“If I Were King” brought Ames alongside Tate and show off his own vocal chops, reaching heights similar to that of the band’s leader. Even after proving himself on stage, Ames easily slipped away at the meet-n-greet after the show, noting aloud how easy it was to remain inconspicuous and that his disappearing act was something of a nightly occurrence.
If there’s such a thing as a touching moment in a rock show, it came during “Home Again” when Emily Tate, the youngest of Geoff’s five children, joined her dad as they danced and dreamed of a family reunited. Emily, who has taken her schoolwork on the road for a stretch, is getting a first-hand look at the life her father leads and while he too is away from home for long bouts at a time, it pales in comparison to how a child anticipates the return of a parent when the government has taken them far away.
For a quick change-of-pace, immediately after Emily left the stage soft and cuddly was thrust to the side and the video screen lit up with gruesome images of injured soldiers, real blood and guts visions that we only hear about. Mangled body parts that are destined to haunt men and women for the rest of their lives introduced “Unafraid.” Recorded audio provided the bottom line; our freedom has come at a cost of more than 3 ½ million lives on the battlefield.
While battles are waged on foreign soil, the Empire album brings the war at home against drugs back to the forefront. Guitar driven tracks, “Best I Can,” “The Thin Line” and “Jet City Women” keep up the intensity, the former pitting Wilton and Lundgren against each other.
I really haven’t missed it the last few years, but trotting out “Silent Lucidity” was a must if the group was going to take the plunge into this album and give it a full, true representation. Under spotlight Wilton picked on his acoustic guitar, slowing the ragged velocity to which the show had vaulted, and putting the focus back on the group’s only top-10 single.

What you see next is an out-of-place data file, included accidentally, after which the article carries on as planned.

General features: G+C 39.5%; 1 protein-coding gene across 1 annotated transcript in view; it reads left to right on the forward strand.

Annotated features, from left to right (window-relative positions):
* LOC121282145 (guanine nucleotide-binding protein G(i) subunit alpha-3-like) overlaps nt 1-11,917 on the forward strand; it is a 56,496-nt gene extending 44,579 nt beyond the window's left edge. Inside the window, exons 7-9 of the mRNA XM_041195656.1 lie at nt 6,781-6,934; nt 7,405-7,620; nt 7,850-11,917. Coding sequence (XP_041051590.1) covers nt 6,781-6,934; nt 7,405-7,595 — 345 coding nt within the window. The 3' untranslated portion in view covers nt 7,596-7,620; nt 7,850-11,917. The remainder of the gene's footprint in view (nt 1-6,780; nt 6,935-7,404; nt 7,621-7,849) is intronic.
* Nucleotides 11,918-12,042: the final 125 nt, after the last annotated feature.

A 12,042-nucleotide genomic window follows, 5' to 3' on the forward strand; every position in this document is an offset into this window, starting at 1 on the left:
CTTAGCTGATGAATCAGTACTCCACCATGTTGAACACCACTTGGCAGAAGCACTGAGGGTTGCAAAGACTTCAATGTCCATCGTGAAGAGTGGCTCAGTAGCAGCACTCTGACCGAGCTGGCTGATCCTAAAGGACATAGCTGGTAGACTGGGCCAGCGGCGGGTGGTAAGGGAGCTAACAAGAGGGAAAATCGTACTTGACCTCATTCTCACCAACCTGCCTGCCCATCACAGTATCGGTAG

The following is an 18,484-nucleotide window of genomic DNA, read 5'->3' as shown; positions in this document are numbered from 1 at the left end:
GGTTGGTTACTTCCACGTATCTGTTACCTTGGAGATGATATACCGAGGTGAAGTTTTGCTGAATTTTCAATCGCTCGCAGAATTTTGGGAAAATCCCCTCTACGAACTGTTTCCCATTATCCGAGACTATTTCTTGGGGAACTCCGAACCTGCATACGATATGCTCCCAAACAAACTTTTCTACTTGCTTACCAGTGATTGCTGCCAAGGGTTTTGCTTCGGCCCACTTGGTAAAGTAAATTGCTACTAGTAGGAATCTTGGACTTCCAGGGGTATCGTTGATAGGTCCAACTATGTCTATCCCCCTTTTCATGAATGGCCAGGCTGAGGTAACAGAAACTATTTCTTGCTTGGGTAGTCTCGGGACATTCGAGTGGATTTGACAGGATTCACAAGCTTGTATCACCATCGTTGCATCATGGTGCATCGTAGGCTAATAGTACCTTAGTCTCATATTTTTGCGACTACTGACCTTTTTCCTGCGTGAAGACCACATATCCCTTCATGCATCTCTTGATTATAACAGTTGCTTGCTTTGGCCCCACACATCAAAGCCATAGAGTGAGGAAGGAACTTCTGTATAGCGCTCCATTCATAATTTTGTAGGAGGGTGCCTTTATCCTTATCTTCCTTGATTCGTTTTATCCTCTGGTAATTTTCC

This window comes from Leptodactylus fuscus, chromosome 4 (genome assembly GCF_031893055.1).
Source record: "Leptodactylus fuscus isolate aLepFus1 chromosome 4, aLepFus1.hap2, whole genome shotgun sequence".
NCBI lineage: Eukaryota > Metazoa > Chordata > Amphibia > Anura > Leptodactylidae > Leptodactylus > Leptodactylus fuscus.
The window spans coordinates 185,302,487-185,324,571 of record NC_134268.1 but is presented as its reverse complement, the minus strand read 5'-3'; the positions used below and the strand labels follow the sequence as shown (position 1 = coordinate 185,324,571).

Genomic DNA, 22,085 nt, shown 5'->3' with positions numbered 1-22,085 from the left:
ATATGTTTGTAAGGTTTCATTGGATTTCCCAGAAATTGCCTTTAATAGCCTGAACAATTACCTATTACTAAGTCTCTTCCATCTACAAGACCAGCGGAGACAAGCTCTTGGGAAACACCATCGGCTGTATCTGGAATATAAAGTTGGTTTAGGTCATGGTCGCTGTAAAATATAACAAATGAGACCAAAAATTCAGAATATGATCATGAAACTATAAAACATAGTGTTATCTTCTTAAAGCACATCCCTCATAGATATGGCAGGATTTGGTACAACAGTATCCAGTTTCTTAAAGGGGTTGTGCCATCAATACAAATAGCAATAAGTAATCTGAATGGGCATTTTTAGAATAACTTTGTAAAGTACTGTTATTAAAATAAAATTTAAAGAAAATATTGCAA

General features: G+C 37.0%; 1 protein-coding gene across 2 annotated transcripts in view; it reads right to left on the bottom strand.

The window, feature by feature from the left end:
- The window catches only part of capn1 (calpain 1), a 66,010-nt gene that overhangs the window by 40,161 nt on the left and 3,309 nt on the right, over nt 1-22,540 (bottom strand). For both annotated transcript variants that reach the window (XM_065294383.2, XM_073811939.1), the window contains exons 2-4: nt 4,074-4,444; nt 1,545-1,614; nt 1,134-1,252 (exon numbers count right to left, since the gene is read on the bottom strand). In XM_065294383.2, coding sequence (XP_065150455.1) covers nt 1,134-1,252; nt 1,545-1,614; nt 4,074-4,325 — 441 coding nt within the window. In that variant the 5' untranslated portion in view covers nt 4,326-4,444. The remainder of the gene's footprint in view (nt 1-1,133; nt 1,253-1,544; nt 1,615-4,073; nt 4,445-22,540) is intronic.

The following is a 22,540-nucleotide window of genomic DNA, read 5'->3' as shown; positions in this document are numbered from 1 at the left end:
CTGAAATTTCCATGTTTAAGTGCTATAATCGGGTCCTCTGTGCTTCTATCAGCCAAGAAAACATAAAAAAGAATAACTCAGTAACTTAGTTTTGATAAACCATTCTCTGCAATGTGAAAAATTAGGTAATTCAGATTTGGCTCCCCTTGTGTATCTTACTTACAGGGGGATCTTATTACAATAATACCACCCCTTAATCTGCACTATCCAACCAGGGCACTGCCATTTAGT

Bringing this phase to a close was “Is There Anybody Listening?” a not-so-subtle hint at making sure we take something extra away with us from the show, more than just hearing our favorite songs or watching Wilton rip a wild riff or Rockenfield add a fancy fill when given opportunity.
Rockenfield, who later told me with a wide-eyed face that he hoped no one was injured when he tossed his stick into the audience as the house lights went dark, urged the crowd to beg for more and believed he and his mates had two songs left in them.
However, after tearing through an encore of “Empire” and an updated history lesson about how much we spend on a losing war on drugs here at home, Tate gave the band the sign that he was done for the night, leaving Jackson with a surprised look and “Take Hold of the Flame” nothing more than a notation on an otherwise poignant setlist.
More than 17 ½ years removed from her first and only concert, coincidentally a Queensryche show during the Empire tour in 1991, my companion may not have been familiar with all of the songs necessarily, but as far as the sentiment and theme were concerned she definitely envisioned the bigger picture as it went far beyond bombastic drums, soaring guitars and operatic wails. From the overall fan response, the spirit of patriotism was alive and well in, ironically enough, the Constitution State.